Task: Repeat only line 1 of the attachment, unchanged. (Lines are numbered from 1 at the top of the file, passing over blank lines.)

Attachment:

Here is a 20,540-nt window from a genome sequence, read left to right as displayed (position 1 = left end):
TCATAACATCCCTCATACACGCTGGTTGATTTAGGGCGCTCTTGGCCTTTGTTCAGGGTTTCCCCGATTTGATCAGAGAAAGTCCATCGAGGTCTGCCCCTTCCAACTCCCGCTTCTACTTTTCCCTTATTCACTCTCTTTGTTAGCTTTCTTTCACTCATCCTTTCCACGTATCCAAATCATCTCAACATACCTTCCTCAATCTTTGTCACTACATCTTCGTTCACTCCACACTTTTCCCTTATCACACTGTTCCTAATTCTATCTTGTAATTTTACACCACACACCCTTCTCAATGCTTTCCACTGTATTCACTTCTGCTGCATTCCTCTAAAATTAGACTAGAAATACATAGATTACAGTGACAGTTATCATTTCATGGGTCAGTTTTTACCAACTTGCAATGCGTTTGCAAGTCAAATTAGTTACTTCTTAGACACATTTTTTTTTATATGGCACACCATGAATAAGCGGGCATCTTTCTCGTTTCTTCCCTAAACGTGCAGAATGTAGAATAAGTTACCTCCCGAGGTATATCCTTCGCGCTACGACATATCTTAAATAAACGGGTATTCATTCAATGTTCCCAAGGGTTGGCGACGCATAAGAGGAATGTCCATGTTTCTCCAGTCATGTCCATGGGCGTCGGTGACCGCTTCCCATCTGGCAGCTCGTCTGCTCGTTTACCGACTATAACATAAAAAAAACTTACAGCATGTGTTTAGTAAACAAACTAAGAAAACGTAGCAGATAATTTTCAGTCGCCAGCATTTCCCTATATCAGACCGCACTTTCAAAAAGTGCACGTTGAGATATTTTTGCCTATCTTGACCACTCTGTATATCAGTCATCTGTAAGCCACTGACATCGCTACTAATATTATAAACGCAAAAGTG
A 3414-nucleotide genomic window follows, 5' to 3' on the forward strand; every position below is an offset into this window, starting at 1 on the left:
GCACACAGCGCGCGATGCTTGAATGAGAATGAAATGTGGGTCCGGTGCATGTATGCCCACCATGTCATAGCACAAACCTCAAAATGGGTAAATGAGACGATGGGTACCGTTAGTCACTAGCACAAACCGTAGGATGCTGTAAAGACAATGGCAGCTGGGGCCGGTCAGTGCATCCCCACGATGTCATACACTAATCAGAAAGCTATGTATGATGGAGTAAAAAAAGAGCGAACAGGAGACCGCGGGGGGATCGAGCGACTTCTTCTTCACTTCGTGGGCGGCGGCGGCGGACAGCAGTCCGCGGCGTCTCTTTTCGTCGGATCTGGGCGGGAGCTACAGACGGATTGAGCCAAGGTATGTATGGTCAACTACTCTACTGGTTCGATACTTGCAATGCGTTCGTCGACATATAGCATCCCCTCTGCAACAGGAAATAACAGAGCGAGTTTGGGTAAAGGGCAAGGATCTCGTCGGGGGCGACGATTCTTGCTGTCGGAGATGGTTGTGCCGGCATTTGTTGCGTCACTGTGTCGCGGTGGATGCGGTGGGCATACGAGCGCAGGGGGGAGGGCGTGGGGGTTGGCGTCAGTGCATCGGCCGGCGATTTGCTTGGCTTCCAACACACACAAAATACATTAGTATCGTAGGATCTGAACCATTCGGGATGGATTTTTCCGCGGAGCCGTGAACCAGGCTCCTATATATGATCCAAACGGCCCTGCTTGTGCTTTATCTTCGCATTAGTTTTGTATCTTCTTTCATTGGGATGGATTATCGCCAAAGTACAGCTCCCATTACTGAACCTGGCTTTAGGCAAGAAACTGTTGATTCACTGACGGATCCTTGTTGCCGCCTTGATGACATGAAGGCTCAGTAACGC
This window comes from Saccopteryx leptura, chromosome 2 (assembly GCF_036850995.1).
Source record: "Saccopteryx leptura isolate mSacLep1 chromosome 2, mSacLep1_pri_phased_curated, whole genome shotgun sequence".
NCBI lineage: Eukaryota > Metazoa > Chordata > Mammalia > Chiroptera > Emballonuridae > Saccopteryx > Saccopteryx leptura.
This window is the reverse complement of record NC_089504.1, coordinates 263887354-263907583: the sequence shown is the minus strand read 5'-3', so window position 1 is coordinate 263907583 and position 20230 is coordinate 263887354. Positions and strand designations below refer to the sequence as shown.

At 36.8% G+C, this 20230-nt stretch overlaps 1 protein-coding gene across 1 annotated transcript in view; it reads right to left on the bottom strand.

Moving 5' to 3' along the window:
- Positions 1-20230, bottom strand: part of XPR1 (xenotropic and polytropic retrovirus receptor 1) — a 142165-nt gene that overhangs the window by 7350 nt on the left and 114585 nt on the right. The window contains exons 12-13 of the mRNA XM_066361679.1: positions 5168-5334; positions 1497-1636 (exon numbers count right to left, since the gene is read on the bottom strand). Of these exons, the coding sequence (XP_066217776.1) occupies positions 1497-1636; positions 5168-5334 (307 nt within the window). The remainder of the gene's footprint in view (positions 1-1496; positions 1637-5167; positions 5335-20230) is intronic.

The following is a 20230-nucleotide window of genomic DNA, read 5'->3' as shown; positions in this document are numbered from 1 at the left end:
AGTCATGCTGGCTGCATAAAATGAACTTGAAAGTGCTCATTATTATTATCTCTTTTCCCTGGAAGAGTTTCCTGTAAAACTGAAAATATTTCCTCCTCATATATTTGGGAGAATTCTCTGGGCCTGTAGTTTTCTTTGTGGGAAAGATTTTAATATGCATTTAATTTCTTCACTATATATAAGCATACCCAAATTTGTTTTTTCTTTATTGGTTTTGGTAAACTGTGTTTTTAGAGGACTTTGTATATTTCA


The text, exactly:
Here is a 20,540-nt window from a genome sequence, read left to right as displayed (position 1 = left end):